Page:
wjz-13 all-news-99-1-wnew 1057-the-fan 1300logo2_67x35

Local

Special Delivery: Watch Giant Panda Give Birth At National Zoo In D.C.

View Comments
panda
Meghan McCorkell 370x278 Meghan McCorkell
Meghan McCorkell joined the Eyewitness News team in July 2011 as a...
Read More

Get Breaking News First

Receive News, Politics, and Entertainment Headlines Each Morning.
Sign Up
Popular Entertainment Photo Galleries

Celebrities With Crazy HairstylesCelebrities With Crazy Hairstyles

Stars Who Had Children Via SurrogatesStars Who Had Children Via Surrogates

The Biggest Nerds In Pop CultureThe Biggest Nerds In Pop Culture

10 Celebrity Cougars10 Celebrity Cougars

Sober Celebrity QuotesSober Celebrity Quotes

» More Photo Galleries

WASHINGTON (WJZ) — After weeks of waiting, a giant panda gives birth at the National Zoo in Washington.

With the world watching via webcam, Mei Xiang had a newborn cub. And believe it or not, there is still a possibility a second cub could be on the way.

Meghan McCorkell has the exciting developments.

That little cub was born at 5:32 p.m. Friday. Zoo officials say it’s about the size of a stick of butter.

From the Panda Cam, you can hear the first squeals of life as the new baby panda is born at the National Zoo.

“So far, it looks like a good size cub. It’s vocalizing well,” said Dennis Kelly, director, National Zoo.

Zoo officials say mama Mei Xiang’s water broke just after 3:30 p.m. Friday. Two hours later, the tiny cub was born–the mom immediately picking it up and cradling it.

Veterinarians will examine the baby in the next 24 to 48 hours, but they won’t know if it’s a boy or a girl for about two or three weeks. It will be even longer until the cub makes its public debut.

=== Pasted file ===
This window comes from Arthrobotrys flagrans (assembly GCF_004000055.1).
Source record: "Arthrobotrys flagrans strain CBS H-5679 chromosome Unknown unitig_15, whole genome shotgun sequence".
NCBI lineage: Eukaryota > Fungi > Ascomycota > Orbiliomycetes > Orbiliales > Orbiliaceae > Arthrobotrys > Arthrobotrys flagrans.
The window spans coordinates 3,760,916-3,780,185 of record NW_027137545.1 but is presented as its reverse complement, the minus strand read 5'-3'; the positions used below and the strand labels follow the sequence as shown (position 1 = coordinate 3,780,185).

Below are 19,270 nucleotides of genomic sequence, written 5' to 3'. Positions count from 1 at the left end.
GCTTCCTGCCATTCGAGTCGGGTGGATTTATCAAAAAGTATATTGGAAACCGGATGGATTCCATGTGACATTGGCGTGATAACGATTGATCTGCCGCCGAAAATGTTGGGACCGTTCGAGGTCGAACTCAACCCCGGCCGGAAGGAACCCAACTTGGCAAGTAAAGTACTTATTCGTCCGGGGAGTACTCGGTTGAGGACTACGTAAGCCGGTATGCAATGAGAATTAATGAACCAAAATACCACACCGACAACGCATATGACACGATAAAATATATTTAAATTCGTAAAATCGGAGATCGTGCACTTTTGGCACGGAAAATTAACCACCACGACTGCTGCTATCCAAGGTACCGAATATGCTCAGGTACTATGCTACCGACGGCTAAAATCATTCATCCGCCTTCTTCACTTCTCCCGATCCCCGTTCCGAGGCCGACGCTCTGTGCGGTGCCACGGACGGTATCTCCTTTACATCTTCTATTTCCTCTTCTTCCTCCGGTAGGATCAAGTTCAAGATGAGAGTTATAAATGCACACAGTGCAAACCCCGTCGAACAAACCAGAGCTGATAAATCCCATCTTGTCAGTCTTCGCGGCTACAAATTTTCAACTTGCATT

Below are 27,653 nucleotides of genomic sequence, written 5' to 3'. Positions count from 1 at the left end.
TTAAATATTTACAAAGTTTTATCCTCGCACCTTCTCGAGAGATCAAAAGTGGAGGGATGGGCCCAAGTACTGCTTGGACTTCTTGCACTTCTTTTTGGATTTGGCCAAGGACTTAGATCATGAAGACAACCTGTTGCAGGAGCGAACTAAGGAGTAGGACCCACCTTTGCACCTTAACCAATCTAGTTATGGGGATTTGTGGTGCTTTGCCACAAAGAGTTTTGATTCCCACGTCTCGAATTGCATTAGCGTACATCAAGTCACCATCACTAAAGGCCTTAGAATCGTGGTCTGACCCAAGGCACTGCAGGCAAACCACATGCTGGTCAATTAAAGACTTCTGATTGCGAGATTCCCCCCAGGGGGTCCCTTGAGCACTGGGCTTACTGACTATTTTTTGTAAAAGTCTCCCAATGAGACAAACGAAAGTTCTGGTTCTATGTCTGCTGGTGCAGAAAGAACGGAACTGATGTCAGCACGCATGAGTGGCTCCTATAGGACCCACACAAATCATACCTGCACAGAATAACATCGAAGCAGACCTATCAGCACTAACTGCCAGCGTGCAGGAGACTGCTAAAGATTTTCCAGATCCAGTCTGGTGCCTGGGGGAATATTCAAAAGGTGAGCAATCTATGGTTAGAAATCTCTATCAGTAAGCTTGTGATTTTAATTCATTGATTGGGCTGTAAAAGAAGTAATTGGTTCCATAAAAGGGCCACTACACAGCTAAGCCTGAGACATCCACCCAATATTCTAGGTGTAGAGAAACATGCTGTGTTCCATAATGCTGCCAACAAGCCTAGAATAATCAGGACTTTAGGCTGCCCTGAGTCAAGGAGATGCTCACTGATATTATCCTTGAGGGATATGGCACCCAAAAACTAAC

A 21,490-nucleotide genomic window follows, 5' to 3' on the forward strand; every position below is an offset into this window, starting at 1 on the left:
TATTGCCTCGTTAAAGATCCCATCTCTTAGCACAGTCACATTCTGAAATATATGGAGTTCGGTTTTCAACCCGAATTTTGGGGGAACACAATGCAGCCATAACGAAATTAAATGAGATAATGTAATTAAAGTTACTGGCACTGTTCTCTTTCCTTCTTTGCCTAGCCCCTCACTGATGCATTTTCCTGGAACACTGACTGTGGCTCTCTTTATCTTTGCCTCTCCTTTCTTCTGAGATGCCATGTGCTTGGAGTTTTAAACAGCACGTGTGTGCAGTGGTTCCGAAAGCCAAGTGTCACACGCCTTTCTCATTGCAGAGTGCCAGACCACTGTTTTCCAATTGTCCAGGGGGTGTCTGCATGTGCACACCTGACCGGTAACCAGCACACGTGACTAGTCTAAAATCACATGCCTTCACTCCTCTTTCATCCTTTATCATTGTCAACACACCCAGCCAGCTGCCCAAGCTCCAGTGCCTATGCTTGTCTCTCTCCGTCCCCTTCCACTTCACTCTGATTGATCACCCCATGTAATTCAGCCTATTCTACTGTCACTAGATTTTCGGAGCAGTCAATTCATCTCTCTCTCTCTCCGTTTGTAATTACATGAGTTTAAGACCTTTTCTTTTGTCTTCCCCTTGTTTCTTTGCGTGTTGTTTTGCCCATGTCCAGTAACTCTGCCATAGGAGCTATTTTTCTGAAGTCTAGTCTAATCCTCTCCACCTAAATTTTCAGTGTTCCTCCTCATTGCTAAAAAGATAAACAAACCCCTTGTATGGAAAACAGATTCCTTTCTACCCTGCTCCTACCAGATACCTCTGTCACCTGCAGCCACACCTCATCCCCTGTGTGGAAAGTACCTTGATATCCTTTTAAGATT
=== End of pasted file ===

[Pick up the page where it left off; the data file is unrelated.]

“It will probably be about four to five months before we actually let people in the panda house to see them. The reason is, we want to give her a very quiet, calm environment to raise, him, her, them,” said senior curator Brandie Smith.

This is the third little one for Mei Xiang. In 2005, she gave birth to baby Tai Shan, who’s been sent back to China. Last September, her second cub died in just six days from a liver problem.

Zoo officials say they will be on edge watching this new baby.

“I’ll tell you, all of my colleagues, we’re going to be tense for the next two to three months.”

So far, officials say it looks good. According to Chinese tradition, the cub will be named once it is 100 days old.

While the public won’t be able to visit the new cub for awhile, you can always check it out on the National Zoo’s Panda Cam.

When pandas give birth, there is a 50 percent chance a twin could be born. So far, no twin, but zookeepers will be keeping an eye on Mei Xiang for about 24 hours just to be sure.

View Comments
blog comments powered by Disqus